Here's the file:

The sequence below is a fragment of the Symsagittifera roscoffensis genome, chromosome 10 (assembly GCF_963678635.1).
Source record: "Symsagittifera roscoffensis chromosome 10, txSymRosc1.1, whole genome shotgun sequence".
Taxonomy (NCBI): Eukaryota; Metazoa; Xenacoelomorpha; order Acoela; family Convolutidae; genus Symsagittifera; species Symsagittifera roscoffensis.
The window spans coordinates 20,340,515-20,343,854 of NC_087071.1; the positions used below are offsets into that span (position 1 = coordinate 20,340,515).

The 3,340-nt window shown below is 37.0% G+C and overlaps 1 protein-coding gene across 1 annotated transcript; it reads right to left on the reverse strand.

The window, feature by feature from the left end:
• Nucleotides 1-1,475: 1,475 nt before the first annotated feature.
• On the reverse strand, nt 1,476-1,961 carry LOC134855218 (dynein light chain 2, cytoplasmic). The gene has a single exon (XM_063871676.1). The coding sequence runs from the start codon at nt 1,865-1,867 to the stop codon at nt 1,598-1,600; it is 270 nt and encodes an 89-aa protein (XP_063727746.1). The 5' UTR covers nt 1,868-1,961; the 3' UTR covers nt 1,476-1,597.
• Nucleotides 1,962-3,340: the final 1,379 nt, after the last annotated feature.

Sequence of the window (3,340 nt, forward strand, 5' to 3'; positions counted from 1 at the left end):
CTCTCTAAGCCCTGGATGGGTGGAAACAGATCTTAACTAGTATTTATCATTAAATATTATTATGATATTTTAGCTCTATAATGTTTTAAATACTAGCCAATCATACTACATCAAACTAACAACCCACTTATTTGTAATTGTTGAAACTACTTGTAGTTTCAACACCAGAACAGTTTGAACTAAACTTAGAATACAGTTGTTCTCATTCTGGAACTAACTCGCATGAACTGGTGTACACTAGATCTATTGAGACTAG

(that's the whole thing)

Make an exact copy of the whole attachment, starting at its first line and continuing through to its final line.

The sequence below is a fragment of the Symsagittifera roscoffensis genome, chromosome 10 (assembly GCF_963678635.1).
Source record: "Symsagittifera roscoffensis chromosome 10, txSymRosc1.1, whole genome shotgun sequence".
Taxonomy (NCBI): Eukaryota; Metazoa; Xenacoelomorpha; order Acoela; family Convolutidae; genus Symsagittifera; species Symsagittifera roscoffensis.
The window spans coordinates 20,340,515-20,343,854 of NC_087071.1; the positions used below are offsets into that span (position 1 = coordinate 20,340,515).

The 3,340-nt window shown below is 37.0% G+C and overlaps 1 protein-coding gene across 1 annotated transcript; it reads right to left on the reverse strand.

The window, feature by feature from the left end:
• Nucleotides 1-1,475: 1,475 nt before the first annotated feature.
• On the reverse strand, nt 1,476-1,961 carry LOC134855218 (dynein light chain 2, cytoplasmic). The gene has a single exon (XM_063871676.1). The coding sequence runs from the start codon at nt 1,865-1,867 to the stop codon at nt 1,598-1,600; it is 270 nt and encodes an 89-aa protein (XP_063727746.1). The 5' UTR covers nt 1,868-1,961; the 3' UTR covers nt 1,476-1,597.
• Nucleotides 1,962-3,340: the final 1,379 nt, after the last annotated feature.

Sequence of the window (3,340 nt, forward strand, 5' to 3'; positions counted from 1 at the left end):
CTCTCTAAGCCCTGGATGGGTGGAAACAGATCTTAACTAGTATTTATCATTAAATATTATTATGATATTTTAGCTCTATAATGTTTTAAATACTAGCCAATCATACTACATCAAACTAACAACCCACTTATTTGTAATTGTTGAAACTACTTGTAGTTTCAACACCAGAACAGTTTGAACTAAACTTAGAATACAGTTGTTCTCATTCTGGAACTAACTCGCATGAACTGGTGTACACTAGATCTATTGAGACTAG